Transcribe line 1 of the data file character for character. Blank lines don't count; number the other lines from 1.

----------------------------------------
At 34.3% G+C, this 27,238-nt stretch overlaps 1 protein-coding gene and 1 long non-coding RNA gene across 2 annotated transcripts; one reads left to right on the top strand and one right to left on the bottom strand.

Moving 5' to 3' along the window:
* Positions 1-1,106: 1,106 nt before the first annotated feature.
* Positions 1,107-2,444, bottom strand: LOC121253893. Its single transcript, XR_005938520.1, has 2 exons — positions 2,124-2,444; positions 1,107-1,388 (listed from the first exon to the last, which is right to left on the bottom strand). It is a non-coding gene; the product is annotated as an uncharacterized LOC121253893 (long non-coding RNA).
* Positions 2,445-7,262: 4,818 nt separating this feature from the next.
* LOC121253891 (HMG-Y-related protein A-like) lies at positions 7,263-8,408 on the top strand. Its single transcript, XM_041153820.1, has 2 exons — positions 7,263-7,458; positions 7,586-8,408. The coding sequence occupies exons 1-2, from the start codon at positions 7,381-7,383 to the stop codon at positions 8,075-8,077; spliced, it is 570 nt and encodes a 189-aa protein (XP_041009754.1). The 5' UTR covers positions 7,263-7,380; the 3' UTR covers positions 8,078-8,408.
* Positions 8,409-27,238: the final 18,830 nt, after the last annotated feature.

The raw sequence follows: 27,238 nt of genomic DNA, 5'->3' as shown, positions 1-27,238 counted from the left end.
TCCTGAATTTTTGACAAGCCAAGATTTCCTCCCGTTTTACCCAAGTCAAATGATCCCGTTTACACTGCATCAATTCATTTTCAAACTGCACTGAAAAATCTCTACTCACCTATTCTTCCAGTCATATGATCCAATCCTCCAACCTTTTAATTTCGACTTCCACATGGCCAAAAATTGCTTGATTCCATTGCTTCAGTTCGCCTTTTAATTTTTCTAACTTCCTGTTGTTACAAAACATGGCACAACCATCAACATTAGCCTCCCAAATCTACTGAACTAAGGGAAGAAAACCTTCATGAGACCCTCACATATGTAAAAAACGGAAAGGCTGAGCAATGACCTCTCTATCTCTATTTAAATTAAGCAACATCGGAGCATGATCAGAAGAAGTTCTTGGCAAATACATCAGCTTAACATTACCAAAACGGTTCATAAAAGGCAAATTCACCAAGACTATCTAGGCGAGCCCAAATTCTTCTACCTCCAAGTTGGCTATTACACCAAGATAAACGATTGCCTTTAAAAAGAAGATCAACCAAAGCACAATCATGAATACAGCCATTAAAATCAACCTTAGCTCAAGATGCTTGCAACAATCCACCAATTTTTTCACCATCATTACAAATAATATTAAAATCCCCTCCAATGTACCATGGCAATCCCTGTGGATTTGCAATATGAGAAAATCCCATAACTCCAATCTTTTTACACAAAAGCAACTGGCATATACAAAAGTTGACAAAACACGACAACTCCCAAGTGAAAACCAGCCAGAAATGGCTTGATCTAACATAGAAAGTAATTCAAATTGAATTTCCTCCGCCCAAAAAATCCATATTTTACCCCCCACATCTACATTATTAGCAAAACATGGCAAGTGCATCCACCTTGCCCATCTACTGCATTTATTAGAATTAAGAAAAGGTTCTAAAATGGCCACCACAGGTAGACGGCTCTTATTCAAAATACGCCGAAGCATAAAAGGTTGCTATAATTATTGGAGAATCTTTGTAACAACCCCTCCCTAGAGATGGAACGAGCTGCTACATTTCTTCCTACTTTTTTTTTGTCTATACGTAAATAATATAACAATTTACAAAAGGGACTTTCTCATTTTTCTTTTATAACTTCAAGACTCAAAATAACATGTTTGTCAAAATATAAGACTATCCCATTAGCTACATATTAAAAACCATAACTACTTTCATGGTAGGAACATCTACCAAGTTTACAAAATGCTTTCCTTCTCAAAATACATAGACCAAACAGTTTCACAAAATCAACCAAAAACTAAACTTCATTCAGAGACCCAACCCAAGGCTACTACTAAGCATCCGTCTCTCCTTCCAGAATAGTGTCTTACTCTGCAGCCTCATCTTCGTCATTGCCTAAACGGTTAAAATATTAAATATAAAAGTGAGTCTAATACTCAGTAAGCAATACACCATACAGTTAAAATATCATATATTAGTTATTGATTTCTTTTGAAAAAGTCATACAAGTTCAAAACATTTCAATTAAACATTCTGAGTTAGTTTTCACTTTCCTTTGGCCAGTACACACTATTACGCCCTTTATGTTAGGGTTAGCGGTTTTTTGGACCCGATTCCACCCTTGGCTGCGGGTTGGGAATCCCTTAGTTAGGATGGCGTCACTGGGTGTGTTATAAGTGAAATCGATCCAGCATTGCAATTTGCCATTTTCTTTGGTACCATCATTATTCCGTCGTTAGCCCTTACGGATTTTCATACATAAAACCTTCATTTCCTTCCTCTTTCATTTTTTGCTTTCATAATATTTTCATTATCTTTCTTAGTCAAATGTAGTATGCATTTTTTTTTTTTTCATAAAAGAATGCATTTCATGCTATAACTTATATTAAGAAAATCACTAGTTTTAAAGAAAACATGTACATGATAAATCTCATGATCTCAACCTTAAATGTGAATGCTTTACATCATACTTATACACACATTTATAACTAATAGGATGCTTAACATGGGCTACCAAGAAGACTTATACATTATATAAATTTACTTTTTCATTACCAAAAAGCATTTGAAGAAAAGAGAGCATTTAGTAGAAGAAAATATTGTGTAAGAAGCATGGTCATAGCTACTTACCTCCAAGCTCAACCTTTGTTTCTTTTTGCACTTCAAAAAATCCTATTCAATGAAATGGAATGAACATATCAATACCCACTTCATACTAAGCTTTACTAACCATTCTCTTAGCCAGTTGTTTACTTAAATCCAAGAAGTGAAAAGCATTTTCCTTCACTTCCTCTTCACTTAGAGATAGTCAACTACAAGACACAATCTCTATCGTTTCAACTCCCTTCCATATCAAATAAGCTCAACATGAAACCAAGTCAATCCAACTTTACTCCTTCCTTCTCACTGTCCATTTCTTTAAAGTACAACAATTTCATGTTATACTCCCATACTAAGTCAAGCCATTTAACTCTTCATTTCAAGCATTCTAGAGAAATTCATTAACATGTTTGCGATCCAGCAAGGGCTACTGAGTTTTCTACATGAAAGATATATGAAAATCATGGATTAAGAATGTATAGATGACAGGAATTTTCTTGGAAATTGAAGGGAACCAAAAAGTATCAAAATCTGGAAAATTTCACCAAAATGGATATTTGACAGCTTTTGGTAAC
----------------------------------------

At 34.3% G+C, this 27,238-nt stretch overlaps 1 protein-coding gene and 1 long non-coding RNA gene across 2 annotated transcripts; one reads left to right on the top strand and one right to left on the bottom strand.